I think, for me, the question was less about speaking through others at first, and more getting out of myself through someone else. But Deleuze remains a potent reference in that regard. I like the reasoning he gives for writing his book on Michel Foucault, long after having established his own name. “When someone that you like and admire dies, you sometimes need to draw their picture”, he says. “The lines or touches are of course mine”, as if to say that the picture is only ever a likeness, constructed of one’s own preconceptions of the contours of their being, but it is because of this that the lines “succeed only if he himself comes to haunt the picture.” My posthumous relationship to Mark Fisher has felt like this.
Case in point: responses to my first book, which focused explicitly on Fisher’s death, sometimes made scathing reference to the interests I explored that he did not share. But in writing it, I never considered that would be something I’d have to make explicit, in that it was only ever going to be a portrait rather than an act of ventriloquism. The latter would be far more grotesque, even if the former is prone to a wayward fidelity. That’s how he is able to haunt it.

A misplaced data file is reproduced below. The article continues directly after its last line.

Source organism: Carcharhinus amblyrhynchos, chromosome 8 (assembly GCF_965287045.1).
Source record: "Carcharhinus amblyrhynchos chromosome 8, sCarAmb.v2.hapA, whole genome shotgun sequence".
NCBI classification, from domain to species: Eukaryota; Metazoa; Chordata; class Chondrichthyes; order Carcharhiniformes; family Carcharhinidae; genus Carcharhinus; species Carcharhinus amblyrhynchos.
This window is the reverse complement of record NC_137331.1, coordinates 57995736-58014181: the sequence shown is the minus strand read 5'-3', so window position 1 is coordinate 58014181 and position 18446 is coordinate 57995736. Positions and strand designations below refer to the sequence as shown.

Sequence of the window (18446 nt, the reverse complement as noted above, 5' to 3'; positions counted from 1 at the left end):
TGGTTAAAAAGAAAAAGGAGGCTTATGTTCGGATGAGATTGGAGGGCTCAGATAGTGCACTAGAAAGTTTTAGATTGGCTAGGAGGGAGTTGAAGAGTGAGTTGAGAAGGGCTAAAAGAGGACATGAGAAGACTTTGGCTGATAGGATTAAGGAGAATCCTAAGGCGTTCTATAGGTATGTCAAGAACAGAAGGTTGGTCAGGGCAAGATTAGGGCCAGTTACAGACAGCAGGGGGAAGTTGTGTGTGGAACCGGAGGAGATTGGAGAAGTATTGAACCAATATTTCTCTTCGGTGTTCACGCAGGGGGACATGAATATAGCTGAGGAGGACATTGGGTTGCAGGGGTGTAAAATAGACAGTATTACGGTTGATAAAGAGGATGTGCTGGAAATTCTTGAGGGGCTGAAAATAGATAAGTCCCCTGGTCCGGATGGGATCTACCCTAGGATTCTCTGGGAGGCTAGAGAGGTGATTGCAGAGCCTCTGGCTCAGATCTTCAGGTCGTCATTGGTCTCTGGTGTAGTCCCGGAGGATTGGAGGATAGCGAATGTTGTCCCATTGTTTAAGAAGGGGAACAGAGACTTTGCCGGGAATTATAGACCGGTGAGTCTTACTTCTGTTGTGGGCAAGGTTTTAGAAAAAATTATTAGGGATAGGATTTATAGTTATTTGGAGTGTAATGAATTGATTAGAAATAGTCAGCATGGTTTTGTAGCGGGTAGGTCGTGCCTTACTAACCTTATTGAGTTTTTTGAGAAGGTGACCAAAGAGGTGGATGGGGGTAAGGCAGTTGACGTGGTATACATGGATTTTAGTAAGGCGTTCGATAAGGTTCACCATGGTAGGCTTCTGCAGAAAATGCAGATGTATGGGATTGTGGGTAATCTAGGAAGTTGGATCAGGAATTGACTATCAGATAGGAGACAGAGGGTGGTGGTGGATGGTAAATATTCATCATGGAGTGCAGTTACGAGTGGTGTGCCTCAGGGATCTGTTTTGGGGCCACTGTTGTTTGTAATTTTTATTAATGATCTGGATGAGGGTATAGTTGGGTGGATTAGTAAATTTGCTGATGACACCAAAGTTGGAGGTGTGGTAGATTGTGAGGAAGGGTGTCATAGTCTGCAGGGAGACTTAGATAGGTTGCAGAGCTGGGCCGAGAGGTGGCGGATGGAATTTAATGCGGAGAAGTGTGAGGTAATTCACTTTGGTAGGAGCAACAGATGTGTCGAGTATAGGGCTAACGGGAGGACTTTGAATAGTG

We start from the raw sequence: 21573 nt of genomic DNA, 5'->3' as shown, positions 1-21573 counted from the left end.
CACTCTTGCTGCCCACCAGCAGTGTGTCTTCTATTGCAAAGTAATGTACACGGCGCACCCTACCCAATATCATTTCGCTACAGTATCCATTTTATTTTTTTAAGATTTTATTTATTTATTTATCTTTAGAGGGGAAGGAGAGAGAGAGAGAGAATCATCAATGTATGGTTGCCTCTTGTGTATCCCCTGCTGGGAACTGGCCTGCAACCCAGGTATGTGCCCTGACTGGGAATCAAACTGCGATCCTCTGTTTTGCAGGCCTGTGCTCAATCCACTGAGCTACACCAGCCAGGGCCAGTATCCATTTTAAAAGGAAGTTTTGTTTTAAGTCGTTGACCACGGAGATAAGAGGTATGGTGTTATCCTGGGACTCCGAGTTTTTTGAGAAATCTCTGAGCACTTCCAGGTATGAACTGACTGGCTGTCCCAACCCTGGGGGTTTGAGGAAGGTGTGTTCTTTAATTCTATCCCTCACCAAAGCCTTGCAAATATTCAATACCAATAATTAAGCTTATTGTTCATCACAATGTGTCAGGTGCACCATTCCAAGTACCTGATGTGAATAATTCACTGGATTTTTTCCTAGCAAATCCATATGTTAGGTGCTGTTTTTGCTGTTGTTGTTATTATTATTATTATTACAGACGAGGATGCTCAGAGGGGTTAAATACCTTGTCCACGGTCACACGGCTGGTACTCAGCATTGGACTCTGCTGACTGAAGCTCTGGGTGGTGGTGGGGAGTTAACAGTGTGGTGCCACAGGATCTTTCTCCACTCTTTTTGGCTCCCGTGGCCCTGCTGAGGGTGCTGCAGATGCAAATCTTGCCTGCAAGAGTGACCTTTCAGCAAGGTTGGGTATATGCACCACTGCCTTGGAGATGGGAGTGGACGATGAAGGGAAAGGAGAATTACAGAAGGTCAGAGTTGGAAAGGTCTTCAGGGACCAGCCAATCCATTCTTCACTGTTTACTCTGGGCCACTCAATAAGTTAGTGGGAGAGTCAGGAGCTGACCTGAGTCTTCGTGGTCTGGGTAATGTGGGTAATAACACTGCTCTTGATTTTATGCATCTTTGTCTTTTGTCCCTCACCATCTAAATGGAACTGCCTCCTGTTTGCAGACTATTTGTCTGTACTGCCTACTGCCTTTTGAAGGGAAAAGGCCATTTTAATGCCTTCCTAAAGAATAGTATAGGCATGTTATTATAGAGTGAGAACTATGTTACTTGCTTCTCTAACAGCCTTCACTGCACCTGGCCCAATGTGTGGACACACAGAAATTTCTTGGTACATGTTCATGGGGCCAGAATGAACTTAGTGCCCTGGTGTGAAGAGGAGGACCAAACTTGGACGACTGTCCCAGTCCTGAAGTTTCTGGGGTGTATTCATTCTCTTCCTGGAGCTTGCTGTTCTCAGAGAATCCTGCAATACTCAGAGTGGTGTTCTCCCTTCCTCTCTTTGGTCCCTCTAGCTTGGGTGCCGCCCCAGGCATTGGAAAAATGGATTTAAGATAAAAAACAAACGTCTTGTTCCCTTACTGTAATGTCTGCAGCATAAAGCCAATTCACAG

It was an arduous and emotional process, but I feel I’ve come out the other side much more certain of myself and my place in the world. The most striking transformation that I’ve noticed, in giving into intensities that are very much my own, is acquiring a new militancy with regards to what writing is for and what it can do, culturally and politically. I went into my book on Mark with questions and, if I’m able to write more purposefully in my name today, it’s because I came away with real answers that I now want to elucidate.
I was interviewed by Humphrey Jordan for the Newcastle Courier a few months ago, after I gave a lecture to philosophy students back in November 2021, reading the introduction to my next book Narcissus in Bloom. It is now online here.